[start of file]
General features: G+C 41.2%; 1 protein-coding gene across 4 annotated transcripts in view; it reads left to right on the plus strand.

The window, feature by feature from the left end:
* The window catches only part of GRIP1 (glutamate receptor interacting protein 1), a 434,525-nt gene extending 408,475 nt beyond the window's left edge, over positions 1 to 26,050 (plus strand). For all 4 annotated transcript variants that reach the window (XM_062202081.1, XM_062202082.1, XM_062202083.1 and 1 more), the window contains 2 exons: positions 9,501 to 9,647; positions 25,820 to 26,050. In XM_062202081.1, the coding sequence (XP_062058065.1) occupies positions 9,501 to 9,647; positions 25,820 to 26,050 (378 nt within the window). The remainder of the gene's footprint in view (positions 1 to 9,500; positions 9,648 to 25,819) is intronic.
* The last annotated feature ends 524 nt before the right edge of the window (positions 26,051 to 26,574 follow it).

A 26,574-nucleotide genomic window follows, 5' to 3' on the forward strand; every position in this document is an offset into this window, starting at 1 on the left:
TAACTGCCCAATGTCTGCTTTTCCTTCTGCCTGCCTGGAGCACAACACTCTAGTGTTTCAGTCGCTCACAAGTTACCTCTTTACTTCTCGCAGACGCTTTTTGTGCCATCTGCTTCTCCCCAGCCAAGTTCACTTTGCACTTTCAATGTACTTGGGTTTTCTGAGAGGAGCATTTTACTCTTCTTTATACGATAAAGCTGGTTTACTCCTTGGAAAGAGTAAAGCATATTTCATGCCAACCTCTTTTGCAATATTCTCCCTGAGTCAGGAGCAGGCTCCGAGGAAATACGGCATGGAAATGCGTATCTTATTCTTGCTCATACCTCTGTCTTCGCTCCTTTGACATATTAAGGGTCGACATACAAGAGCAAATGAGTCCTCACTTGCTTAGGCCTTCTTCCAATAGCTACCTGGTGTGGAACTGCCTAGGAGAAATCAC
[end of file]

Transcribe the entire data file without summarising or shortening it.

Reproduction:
General features: G+C 41.2%; 1 protein-coding gene across 4 annotated transcripts in view; it reads left to right on the plus strand.

The window, feature by feature from the left end:
* The window catches only part of GRIP1 (glutamate receptor interacting protein 1), a 434,525-nt gene extending 408,475 nt beyond the window's left edge, over positions 1 to 26,050 (plus strand). For all 4 annotated transcript variants that reach the window (XM_062202081.1, XM_062202082.1, XM_062202083.1 and 1 more), the window contains 2 exons: positions 9,501 to 9,647; positions 25,820 to 26,050. In XM_062202081.1, the coding sequence (XP_062058065.1) occupies positions 9,501 to 9,647; positions 25,820 to 26,050 (378 nt within the window). The remainder of the gene's footprint in view (positions 1 to 9,500; positions 9,648 to 25,819) is intronic.
* The last annotated feature ends 524 nt before the right edge of the window (positions 26,051 to 26,574 follow it).

A 26,574-nucleotide genomic window follows, 5' to 3' on the forward strand; every position in this document is an offset into this window, starting at 1 on the left:
TAACTGCCCAATGTCTGCTTTTCCTTCTGCCTGCCTGGAGCACAACACTCTAGTGTTTCAGTCGCTCACAAGTTACCTCTTTACTTCTCGCAGACGCTTTTTGTGCCATCTGCTTCTCCCCAGCCAAGTTCACTTTGCACTTTCAATGTACTTGGGTTTTCTGAGAGGAGCATTTTACTCTTCTTTATACGATAAAGCTGGTTTACTCCTTGGAAAGAGTAAAGCATATTTCATGCCAACCTCTTTTGCAATATTCTCCCTGAGTCAGGAGCAGGCTCCGAGGAAATACGGCATGGAAATGCGTATCTTATTCTTGCTCATACCTCTGTCTTCGCTCCTTTGACATATTAAGGGTCGACATACAAGAGCAAATGAGTCCTCACTTGCTTAGGCCTTCTTCCAATAGCTACCTGGTGTGGAACTGCCTAGGAGAAATCAC